Running memtest86 on a Mac Mini

At $DAYJOB, we are having issues with a Mac Mini that is acting up. It crashed on boot, and re-installing macOS didn’t help as it complained about the file system being damaged, no matter if I reformat (“erased” in Apple-speak) or repartition the disk. The built-in Apple Diagnostics tool crashed after about 16 minutes, so I thought I’d run memtest86+ on the machine. But without a working OS boot, I was unable to get it up and running, and googling for information didn’t help.

To get it running, I had to create a bootable USB stick, for which I had to find a Windows machine and run their USB Key installer. However, the disk did not show up in the list of boot options when booting the Mac Mini pressing the Option key. To find it, I had to install rEFInd on a second USB stick (they have a USB flash image ready for download, so no Windows machine needed).

With both USB sticks in the Mac, booting with the Option key let me select the rEFInd USB stick, which in turn found the memtest86+ stick as a “Legacy Windows” image. Now the test started fine.

Sound output from the wrong jack

Debian recently released an update to their stable release, version 8.7, and with it an update to slightly more recent Linux kernel version (up to 3.16 from 3.2). Well, that would be nice to have I thought, and updated my office workstation and rebooted. Everything looked fine, it even picked up and updated the Nvidia graphics driver that I always have problems with. But then, when I tried to play radio over the Internet, the sound suddenly started blaring out from a speaker inside the chassis that I didn’t even know it had, instead of my connected proper speakers.

So, first I thought the driver was broken, so I rebooted back to the old kernel. Still wrong, then I turned power off and back on and started the old kernel, still the wrong output. Strange.

I have a HP Z220 Workstation (from 2013) at the office, with an “Intel Corporation 7 Series/C210 Series Chipset Family High Definition Audio Controller (rev 04)” audio controller, with a Realtek ALC221 chip (as per output from lspci -v and /proc/asound/card0/codec#0). It took me an hour of intense googling to find the correct set of keywords to find something, but apparently most English-language threads use “jack” for the outputs. I should have known that.

I eventually stumbled on this ArchLinux thread from 2014 which mentioned a tool called hdajackretask that can be used to rearrange the outputs from the HDA cards. Debian distributes this utility in the alsa-tools-gui package. After installing the package and changing the output type I managed to get sound playing through my speakers again.

hdajackretask screenshot, setting "Green Line Out, Rear side" to "Line out (back)"

Screenshot from hdajackretask, used to select output devices from an HDA audio card

Now to actually get some work done. That is Mondays for you.

The futility of OSX parental control and web browsers

I have kids. Two of them, the youngest is five and the oldest is about to turn eight years old. Since they see me and my wife use a computer regularly, they of course also want to use it. The oldest has access to computers at school, and if they are going to be proficient with computers, they need to start using them at an early age. I have a MacBook Pro that they both have accounts on, both set up with OSX’s default “Parental Control” feature.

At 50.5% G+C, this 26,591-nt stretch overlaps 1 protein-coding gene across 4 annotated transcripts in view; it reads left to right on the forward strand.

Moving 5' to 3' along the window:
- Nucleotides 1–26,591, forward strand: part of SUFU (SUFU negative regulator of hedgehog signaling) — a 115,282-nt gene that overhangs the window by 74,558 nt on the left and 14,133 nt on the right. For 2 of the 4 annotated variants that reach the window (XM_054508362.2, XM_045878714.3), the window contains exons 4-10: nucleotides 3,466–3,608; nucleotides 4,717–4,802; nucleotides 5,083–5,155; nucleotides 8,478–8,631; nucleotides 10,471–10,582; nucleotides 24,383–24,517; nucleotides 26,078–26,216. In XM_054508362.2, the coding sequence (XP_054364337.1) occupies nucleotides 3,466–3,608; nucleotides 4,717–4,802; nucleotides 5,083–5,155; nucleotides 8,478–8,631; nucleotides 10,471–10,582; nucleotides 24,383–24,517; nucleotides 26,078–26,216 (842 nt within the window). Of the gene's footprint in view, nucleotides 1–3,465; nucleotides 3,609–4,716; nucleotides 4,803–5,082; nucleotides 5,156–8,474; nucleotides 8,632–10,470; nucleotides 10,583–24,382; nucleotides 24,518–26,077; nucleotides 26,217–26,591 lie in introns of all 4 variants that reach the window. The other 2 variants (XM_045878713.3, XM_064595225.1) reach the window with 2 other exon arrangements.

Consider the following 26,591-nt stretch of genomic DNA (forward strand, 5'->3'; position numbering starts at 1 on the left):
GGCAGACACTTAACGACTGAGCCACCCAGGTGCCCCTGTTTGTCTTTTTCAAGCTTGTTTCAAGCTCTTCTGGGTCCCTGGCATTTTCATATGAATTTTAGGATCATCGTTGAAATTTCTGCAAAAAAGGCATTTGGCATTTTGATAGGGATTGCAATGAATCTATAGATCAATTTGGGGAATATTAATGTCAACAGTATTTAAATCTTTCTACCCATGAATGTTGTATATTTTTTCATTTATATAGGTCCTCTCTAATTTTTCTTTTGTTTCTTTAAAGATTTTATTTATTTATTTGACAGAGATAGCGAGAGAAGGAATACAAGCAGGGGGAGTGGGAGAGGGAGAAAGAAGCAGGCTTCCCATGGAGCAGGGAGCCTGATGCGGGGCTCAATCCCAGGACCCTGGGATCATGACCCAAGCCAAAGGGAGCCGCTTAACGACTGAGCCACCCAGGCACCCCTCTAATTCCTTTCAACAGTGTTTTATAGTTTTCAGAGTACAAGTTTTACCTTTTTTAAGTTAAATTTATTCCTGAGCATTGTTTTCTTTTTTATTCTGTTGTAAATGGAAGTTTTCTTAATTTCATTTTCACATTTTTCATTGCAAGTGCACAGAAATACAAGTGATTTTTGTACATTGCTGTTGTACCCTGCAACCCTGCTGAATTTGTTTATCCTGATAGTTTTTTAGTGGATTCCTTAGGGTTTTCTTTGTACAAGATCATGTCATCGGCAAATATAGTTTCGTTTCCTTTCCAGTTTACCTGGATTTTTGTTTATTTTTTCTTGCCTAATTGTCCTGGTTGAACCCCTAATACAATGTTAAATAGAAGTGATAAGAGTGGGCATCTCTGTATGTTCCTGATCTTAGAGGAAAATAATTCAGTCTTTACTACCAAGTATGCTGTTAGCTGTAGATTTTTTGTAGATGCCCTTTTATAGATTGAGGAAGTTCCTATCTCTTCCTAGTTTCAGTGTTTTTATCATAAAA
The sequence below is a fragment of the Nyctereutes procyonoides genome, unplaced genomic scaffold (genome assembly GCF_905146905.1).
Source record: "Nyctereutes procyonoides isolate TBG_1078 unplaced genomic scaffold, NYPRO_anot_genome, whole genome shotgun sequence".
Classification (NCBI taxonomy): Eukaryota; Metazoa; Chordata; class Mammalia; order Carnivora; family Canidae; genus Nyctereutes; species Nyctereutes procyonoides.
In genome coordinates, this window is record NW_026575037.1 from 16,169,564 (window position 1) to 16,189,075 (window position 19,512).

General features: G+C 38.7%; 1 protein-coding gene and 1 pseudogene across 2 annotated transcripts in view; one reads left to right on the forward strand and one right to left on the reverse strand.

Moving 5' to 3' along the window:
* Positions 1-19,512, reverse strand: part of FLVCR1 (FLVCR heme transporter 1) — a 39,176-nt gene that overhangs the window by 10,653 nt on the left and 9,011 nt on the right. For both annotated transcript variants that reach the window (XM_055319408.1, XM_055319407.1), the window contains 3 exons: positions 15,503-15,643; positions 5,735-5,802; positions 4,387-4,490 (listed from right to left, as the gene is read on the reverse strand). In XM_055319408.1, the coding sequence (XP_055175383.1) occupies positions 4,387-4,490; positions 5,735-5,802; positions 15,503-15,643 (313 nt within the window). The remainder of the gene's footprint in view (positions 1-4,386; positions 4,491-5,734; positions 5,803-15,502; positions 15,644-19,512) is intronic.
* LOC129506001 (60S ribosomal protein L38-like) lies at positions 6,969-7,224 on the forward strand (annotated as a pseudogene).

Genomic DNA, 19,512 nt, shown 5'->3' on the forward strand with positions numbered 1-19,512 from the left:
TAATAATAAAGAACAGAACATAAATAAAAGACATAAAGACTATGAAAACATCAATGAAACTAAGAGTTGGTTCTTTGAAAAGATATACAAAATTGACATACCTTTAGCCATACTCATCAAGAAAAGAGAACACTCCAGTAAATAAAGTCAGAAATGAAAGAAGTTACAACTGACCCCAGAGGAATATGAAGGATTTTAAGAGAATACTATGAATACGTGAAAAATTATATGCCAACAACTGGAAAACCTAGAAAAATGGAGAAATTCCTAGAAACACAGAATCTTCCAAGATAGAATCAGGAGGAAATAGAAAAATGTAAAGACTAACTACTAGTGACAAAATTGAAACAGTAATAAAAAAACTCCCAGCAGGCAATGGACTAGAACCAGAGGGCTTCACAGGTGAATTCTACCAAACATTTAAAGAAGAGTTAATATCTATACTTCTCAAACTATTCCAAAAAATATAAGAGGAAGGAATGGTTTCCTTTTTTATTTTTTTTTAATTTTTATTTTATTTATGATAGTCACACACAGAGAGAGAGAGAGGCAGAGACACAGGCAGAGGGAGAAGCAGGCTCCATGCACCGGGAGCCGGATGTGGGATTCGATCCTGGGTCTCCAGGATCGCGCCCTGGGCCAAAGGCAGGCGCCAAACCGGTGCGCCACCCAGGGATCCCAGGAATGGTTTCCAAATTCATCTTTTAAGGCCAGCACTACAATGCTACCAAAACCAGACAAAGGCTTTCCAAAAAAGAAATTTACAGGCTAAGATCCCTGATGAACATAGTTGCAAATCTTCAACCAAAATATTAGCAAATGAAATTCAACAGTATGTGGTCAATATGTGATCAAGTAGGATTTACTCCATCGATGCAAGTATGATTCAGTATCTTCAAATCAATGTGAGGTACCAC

That works fairly well when they use the local application (Photo Booth is a favourite, if I hadn’t blocked it their little clips would probably have ended up on YouTube if the knew how to upload them). Well, before getting to the applications, there are all these little pesky pieces of software that phone home on every start-up, under the guise of doing software updates. No matter how many times I block “Google Software Update” or “Paragon Updater” and the like, every time they log in to their accounts, they get a message that they cannot run them. Well, they learn to click “OK” and go on with their life. Using a web browser is a lot more hassle, though.

I had initially set up a whilelist in the Parental Control settings, to only allow them to access certain web sites. That doesn’t work, since every site in the universe now include stuff from other places, either be it CDNs, Google’s web tracking stuff or a JavaScript library that they are too bored to copy to their own domain. I can live with that, a lot of it can be blocked with Ghostery or similar, but that is if you can even get to it.

Trying to even run a web browser on an account that has Parental Control enabled is a chapter in itself. First it is the phone-home auto-update stuff that kicks in every few moments. Then there are the pre-installed shortcuts (at least in Opera) that wants to download screenshots to display inside the Speed Dial screen (why can’t they just ship with default images?). Then even trying to type a web address keeps trying to send every single keystroke to Google, requiring having to close a dialog after every single letter in the URL. In Google Chrome, it seems utterly and completely impossible to disable this behavior. Opera has it, hidden deep inside its configuration options, but I then I have to enter a magic key combination to remove the Search field. And fight the blocked URL pop-ups to remove the pre-installed Speed Dials.

I need to try out Vivaldi for the kids’ accounts. I know it can be configured to be less intrusive, and it doesn’t send all keystrokes to the search engine. When I set up the account for my oldest daughter there wasn’t a stable version around, but it should be fine now.